As Statewide Death Toll From Storm Climbs, LA Officials Worry About Riverbeds
In the midst of back-to-back storms, outreach teams across L.A. County each day are contacting about 100 people who live along riverbeds and encouraging them to take refuge at emergency winter shelters throughout the county.
“We're on foot and we're in vehicles, and we make P.A. announcements,” said Sgt. Matt Coppes, part of the L.A. County Sheriff’s Department Homeless Outreach Services Team. “We also go and make personal contact with each homeless individual within the riverbed.”
Across L.A. County, more than 48,000 people are estimated to be without shelter, according to the latest count released last fall. The unhoused population is particularly vulnerable during dangerous weather like the series of major storms that have batter California.
There have been at least 19 storm-related deaths in California since late December — at least three of those killed were believed to be unhoused.
The L.A. County Sheriff’s Department has partnered with the Los Angeles Homeless Services Authority to warn unhoused Angelenos about potential dangers, and to share information about where to go for some respite from the cold rain.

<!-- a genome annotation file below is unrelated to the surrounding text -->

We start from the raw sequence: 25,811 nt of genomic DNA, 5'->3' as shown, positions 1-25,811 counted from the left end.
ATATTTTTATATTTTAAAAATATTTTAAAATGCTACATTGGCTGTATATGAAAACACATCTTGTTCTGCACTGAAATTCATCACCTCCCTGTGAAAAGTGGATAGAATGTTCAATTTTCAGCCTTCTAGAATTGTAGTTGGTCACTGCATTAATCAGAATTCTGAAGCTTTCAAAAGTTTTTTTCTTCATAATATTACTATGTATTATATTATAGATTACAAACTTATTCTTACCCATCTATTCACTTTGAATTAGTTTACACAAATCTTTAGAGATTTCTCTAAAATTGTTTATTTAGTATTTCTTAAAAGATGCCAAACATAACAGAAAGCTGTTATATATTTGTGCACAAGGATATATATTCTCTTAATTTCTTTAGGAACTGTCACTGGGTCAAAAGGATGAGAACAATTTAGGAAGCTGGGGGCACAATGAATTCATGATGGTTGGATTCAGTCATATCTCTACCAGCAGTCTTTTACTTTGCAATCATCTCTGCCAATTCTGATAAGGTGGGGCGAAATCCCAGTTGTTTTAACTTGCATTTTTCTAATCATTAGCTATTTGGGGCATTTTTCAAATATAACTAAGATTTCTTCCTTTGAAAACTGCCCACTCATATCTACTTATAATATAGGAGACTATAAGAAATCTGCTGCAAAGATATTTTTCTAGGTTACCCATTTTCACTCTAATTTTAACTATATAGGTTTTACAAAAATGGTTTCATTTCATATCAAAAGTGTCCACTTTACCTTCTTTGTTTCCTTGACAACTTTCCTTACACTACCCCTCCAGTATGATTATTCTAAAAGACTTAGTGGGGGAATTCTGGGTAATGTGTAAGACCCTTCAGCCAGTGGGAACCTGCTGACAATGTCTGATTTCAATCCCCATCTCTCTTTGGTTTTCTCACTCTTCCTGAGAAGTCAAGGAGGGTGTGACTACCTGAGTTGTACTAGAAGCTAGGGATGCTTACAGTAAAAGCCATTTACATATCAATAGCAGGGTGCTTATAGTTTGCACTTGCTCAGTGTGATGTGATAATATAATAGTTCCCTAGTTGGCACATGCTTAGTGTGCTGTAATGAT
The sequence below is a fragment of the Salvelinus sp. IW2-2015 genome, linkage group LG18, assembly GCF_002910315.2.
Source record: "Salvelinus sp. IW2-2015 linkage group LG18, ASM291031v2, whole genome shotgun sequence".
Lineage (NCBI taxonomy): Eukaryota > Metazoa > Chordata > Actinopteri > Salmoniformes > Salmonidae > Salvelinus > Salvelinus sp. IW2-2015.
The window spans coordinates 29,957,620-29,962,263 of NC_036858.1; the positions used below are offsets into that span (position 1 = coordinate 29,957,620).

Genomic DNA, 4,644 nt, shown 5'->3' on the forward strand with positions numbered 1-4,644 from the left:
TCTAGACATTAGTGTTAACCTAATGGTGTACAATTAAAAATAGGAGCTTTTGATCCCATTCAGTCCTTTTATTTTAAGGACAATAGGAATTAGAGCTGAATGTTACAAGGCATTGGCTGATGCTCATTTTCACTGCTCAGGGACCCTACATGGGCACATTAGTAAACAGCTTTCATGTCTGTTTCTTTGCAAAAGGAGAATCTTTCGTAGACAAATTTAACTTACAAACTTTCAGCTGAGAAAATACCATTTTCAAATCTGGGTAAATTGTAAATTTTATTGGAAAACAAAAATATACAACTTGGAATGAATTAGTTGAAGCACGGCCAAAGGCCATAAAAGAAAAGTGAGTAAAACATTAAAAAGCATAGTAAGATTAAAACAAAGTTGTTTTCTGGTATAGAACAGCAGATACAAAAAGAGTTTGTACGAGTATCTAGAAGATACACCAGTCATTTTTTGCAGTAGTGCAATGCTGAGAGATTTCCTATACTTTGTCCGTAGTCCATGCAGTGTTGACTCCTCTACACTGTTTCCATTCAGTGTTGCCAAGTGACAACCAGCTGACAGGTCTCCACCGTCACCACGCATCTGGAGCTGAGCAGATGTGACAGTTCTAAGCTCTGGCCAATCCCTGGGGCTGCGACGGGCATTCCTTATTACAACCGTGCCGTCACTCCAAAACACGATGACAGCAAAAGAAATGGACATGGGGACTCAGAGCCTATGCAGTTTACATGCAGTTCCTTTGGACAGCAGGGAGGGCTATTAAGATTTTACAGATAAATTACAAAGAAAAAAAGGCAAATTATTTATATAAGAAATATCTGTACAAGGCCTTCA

The outreach teams have visited at least 16 water channels in the past two weeks, including the L.A. River, Rio Hondo, the San Gabriel River and Coyote Creek. The goal, said Coppes, is to prevent death and swift water rescues as water levels rise.
Kimberly Barnette, associate director of access and engagement at LAHSA, said they encourage unhoused Angelenos to seek higher ground, or seek shelter.
LAHSA provides unhoused Angelenos with emergency shelter during heavy storms. It also hosts an annual Winter Shelter Program during the coldest months. Both programs welcome pets and emotional support animals.
Life Along The Rio Hondo
Mario Medrano has been unhoused for two years. He used to share an apartment in Bell Gardens with his mother, but was unable to stay there after her death in 2021. He now lives in a sturdy three-panel dwelling made of recycled materials along the Rio Hondo channel in Downey.
On Wednesday afternoon, an outreach team approached Medrano to warn him about the coming rain.
For now, Medrano has decided to stay put. He’s said he’s not bothered by rising water levels, and the Florence Avenue bridge, which serves as his roof, protects him from the wet weather. Still, he said he appreciates the check-ins and offers to go to a shelter.
“I wouldn’t mind it,” he said. “The only thing is it would be hard for me to adjust to their hours and to their schedules."
For more information about emergency housing, you can call 2-1-1 or visit LAHSA’s website.
Here's what you need to know when storms hit Southern California:
- Tips To Stay Prepared For The Next LA Storm
- Mudslides Can Be Dangerous And Destructive. This Is How You Can Prepare
- Storms Can Bring Lots Of Water — But Much Of It Winds Up In The Ocean
- Your Guide To Driving Safely In The Rain In LA (And Really Anywhere)
- How LA County Prepares For Massive Rainfall — Like The Storm Hitting Us Now
- Flash Flood Warnings? Watches? Here’s What You Need To Know
- Why Atmospheric Rivers Can Be A Blessing And A Curse